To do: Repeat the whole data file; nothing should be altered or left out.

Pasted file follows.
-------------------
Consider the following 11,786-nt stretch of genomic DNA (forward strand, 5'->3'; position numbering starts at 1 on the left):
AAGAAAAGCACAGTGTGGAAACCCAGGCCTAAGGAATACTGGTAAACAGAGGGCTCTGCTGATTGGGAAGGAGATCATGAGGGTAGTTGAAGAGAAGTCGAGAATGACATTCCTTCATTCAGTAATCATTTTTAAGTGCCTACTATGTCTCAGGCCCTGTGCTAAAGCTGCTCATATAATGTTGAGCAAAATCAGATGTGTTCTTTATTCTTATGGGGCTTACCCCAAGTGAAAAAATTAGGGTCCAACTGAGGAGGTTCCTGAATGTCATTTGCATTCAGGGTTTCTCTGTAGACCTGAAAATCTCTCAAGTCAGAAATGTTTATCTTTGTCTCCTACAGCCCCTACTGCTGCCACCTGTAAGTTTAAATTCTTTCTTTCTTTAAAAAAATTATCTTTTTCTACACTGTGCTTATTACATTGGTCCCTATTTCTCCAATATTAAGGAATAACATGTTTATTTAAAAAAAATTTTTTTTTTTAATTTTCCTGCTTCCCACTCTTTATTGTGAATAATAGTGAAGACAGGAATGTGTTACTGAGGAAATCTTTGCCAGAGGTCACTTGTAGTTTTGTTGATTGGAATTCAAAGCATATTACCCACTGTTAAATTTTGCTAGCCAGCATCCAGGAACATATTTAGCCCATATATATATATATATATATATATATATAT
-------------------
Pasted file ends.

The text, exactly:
Consider the following 11,786-nt stretch of genomic DNA (forward strand, 5'->3'; position numbering starts at 1 on the left):
AAGAAAAGCACAGTGTGGAAACCCAGGCCTAAGGAATACTGGTAAACAGAGGGCTCTGCTGATTGGGAAGGAGATCATGAGGGTAGTTGAAGAGAAGTCGAGAATGACATTCCTTCATTCAGTAATCATTTTTAAGTGCCTACTATGTCTCAGGCCCTGTGCTAAAGCTGCTCATATAATGTTGAGCAAAATCAGATGTGTTCTTTATTCTTATGGGGCTTACCCCAAGTGAAAAAATTAGGGTCCAACTGAGGAGGTTCCTGAATGTCATTTGCATTCAGGGTTTCTCTGTAGACCTGAAAATCTCTCAAGTCAGAAATGTTTATCTTTGTCTCCTACAGCCCCTACTGCTGCCACCTGTAAGTTTAAATTCTTTCTTTCTTTAAAAAAATTATCTTTTTCTACACTGTGCTTATTACATTGGTCCCTATTTCTCCAATATTAAGGAATAACATGTTTATTTAAAAAAAATTTTTTTTTTTAATTTTCCTGCTTCCCACTCTTTATTGTGAATAATAGTGAAGACAGGAATGTGTTACTGAGGAAATCTTTGCCAGAGGTCACTTGTAGTTTTGTTGATTGGAATTCAAAGCATATTACCCACTGTTAAATTTTGCTAGCCAGCATCCAGGAACATATTTAGCCCATATATATATATATATATATATATATATAT